RARA-AVIS: Recent reads -- a whole lotta Willeford

From: Doug Bassett ( dj_bassett@yahoo.com)
Date: 08 Oct 2004

Continuing the Willeford theme, I've recently reread THE SHARK-INFESTED CUSTARD THE BURNT-ORANGE HERESY COCKFIGHTER

Right now I'm rereading THE BLACK MASS OF BROTHER SPRINGER with PICK-UP the last in the bunch. That leaves me with only HIGH PRIEST OF CALIFORNIA/WILD WIVES, the two volumes of autobiography (I had heard the recent editions of these were poorly edited and typeset, is that true?) and, if I can ever find it, THE HOMBRE FROM SONORA.

It's striking to me how many Willeford novels are not crime novels, which goes to show "hardboiled" is an approach, not a description of a subgenre. ORANGE isn't even a hardboiled novel, maybe at best you might squeeze it into a noirish Highsmith-style thriller, but what it seems to me most of all is a parable, an explication of Willeford's oddball, mordant world view. (It's a very "literary" book, in many respects, and I'm surprised that the highbrow set haven't taken to it more than they have.) I think it's one of Willeford's best books -- Block's description of it as a "shaggy dog" story isn't too far off the mark, but Willeford seems to have viewed life itself as sort of a shaggy dog story, so it manages to be profound and pointless at the same time, no little trick.

In ORANGE there's an exchange about Hemingway's DEATH IN THE AFTERNOON, where the protagonist says it's about bullfighting, but also Hemingway himself. Seen in that light, COCKFIGHTER feels like Willeford's try at a DEATH IN THE AFTERNOON book, with cockfighting substituting for bullfighting. Sort of the companion piece to ORANGE, a more optimistic take on many of the same themes, I think it ultimately chokes on too many cockfighting details to be entirely successful, but it does manage to be curiously life-affirming despite it all. Individual instances of cockfighting in the book are pretty fascinating.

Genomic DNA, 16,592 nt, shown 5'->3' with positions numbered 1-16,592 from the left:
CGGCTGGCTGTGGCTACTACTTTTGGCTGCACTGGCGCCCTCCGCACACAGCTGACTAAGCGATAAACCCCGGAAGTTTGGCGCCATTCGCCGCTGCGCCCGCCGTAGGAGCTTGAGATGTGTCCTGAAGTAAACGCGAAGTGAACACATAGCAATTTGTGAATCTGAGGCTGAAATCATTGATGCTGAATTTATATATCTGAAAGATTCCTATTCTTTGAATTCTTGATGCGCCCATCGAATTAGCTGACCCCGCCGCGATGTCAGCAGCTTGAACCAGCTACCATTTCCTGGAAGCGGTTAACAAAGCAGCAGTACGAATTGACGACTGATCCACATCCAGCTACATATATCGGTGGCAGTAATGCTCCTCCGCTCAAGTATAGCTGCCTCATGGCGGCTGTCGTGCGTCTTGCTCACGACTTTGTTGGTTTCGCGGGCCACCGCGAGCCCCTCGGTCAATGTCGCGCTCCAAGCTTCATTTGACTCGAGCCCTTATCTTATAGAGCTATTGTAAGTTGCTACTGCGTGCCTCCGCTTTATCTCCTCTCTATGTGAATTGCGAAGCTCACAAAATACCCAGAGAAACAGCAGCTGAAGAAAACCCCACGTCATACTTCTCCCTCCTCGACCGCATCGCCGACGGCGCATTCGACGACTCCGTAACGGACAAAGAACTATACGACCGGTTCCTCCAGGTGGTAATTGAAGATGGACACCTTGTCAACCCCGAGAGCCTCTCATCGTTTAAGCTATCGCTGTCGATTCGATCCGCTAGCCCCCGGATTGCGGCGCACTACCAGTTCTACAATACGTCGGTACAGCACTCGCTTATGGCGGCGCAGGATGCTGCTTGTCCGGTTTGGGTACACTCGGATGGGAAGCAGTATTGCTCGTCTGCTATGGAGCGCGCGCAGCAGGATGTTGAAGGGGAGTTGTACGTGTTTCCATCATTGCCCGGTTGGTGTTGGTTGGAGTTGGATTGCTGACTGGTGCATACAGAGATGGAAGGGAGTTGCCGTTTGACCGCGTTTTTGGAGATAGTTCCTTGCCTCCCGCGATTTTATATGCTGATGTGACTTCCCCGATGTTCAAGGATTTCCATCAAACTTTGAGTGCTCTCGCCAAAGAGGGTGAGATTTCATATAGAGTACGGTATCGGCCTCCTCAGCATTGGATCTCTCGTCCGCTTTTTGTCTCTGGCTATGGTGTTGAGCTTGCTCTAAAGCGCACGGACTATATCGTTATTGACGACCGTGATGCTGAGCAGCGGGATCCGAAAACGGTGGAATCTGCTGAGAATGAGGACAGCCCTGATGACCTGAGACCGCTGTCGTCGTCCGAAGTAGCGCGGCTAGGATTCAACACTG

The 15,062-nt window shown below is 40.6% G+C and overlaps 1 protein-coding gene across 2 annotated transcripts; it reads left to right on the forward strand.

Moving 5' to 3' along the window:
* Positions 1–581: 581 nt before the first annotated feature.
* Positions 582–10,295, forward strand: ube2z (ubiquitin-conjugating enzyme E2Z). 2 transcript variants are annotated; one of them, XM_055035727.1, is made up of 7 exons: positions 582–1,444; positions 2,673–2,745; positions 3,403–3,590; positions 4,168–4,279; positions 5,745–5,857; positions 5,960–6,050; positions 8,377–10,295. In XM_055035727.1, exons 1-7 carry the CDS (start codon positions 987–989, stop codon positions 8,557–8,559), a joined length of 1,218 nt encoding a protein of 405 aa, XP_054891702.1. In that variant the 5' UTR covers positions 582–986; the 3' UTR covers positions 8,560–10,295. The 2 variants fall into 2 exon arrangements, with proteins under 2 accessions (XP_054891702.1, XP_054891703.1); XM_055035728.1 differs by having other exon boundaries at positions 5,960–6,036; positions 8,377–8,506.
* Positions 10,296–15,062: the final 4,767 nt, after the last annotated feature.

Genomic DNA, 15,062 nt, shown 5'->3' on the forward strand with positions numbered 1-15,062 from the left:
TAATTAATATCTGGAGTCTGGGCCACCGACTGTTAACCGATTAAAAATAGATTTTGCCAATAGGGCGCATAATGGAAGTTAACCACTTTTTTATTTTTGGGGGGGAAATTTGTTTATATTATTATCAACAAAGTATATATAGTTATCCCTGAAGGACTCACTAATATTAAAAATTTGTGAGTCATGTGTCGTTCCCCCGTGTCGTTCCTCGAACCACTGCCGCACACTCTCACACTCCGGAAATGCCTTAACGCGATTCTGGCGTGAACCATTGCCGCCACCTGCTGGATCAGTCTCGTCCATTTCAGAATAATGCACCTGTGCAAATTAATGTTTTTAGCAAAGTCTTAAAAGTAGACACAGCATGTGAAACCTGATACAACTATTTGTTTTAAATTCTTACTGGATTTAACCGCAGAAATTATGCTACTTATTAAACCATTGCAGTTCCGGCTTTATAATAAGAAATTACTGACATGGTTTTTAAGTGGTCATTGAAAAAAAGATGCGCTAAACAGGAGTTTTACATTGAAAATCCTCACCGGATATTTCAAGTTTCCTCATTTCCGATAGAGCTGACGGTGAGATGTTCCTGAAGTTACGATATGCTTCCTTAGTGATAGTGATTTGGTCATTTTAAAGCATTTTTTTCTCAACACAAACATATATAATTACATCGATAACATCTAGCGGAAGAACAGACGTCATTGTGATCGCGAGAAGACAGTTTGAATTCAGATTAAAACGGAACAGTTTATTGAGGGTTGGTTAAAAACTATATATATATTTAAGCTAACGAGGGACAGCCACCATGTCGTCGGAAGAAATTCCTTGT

THE SHARK-INFESTED CUSTARD is a more straightforward crime book. It's not a novel, though, so much as a loosely linked series of short crime stories, all centering around four of the typical Willeford affectless psychos who live in a singles community. There are people who apparently really like this book, but it's always struck me as minor Willeford. The best story is probably the third one, which ends pretty devastatingly.

I wonder if Willeford every wore jumpsuits -- he certainly sings their praises enough, both in CUSTARD and the Moseley books.


===== Doug Bassett dj_bassett@yahoo.com

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This archive was generated by hypermail 2b29 : 08 Oct 2004 EDT